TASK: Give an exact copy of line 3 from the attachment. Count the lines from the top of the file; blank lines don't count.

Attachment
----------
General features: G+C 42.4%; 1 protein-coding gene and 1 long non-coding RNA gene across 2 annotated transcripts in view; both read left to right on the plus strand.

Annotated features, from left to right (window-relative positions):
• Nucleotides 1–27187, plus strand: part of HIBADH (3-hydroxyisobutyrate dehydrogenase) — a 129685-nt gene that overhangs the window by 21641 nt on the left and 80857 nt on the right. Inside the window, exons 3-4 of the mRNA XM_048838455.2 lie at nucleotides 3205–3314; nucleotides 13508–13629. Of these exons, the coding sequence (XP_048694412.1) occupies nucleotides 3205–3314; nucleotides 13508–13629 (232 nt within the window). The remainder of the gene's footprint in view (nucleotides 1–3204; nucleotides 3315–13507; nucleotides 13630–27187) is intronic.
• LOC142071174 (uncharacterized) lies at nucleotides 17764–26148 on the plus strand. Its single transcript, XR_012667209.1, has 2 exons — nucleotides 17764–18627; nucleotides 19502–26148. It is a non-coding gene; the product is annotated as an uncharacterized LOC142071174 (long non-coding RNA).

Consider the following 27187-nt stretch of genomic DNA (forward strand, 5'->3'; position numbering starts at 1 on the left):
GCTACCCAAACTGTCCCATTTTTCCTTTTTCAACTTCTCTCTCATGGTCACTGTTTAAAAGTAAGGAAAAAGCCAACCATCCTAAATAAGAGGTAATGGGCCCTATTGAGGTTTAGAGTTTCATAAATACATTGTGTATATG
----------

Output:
• Nucleotides 1–27187, plus strand: part of HIBADH (3-hydroxyisobutyrate dehydrogenase) — a 129685-nt gene that overhangs the window by 21641 nt on the left and 80857 nt on the right. Inside the window, exons 3-4 of the mRNA XM_048838455.2 lie at nucleotides 3205–3314; nucleotides 13508–13629. Of these exons, the coding sequence (XP_048694412.1) occupies nucleotides 3205–3314; nucleotides 13508–13629 (232 nt within the window). The remainder of the gene's footprint in view (nucleotides 1–3204; nucleotides 3315–13507; nucleotides 13630–27187) is intronic.